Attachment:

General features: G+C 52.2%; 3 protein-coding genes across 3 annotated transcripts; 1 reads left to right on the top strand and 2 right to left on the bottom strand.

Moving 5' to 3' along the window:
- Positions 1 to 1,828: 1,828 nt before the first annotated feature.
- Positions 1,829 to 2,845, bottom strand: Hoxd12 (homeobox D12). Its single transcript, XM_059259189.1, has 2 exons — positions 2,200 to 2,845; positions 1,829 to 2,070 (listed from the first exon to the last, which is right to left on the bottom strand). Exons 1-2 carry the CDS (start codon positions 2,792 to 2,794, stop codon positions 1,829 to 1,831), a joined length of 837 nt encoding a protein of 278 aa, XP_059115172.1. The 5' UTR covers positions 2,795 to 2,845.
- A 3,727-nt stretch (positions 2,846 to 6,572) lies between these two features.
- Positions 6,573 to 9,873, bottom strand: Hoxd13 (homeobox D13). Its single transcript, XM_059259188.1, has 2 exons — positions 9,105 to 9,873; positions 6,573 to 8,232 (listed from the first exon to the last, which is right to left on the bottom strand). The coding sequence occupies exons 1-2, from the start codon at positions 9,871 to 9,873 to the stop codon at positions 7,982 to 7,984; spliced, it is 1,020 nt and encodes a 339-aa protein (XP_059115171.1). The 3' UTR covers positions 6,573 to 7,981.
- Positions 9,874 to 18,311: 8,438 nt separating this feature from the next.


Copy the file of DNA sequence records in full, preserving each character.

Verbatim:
General features: G+C 52.2%; 3 protein-coding genes across 3 annotated transcripts; 1 reads left to right on the top strand and 2 right to left on the bottom strand.

Moving 5' to 3' along the window:
- Positions 1 to 1,828: 1,828 nt before the first annotated feature.
- Positions 1,829 to 2,845, bottom strand: Hoxd12 (homeobox D12). Its single transcript, XM_059259189.1, has 2 exons — positions 2,200 to 2,845; positions 1,829 to 2,070 (listed from the first exon to the last, which is right to left on the bottom strand). Exons 1-2 carry the CDS (start codon positions 2,792 to 2,794, stop codon positions 1,829 to 1,831), a joined length of 837 nt encoding a protein of 278 aa, XP_059115172.1. The 5' UTR covers positions 2,795 to 2,845.
- A 3,727-nt stretch (positions 2,846 to 6,572) lies between these two features.
- Positions 6,573 to 9,873, bottom strand: Hoxd13 (homeobox D13). Its single transcript, XM_059259188.1, has 2 exons — positions 9,105 to 9,873; positions 6,573 to 8,232 (listed from the first exon to the last, which is right to left on the bottom strand). The coding sequence occupies exons 1-2, from the start codon at positions 9,871 to 9,873 to the stop codon at positions 7,982 to 7,984; spliced, it is 1,020 nt and encodes a 339-aa protein (XP_059115171.1). The 3' UTR covers positions 6,573 to 7,981.
- Positions 9,874 to 18,311: 8,438 nt separating this feature from the next.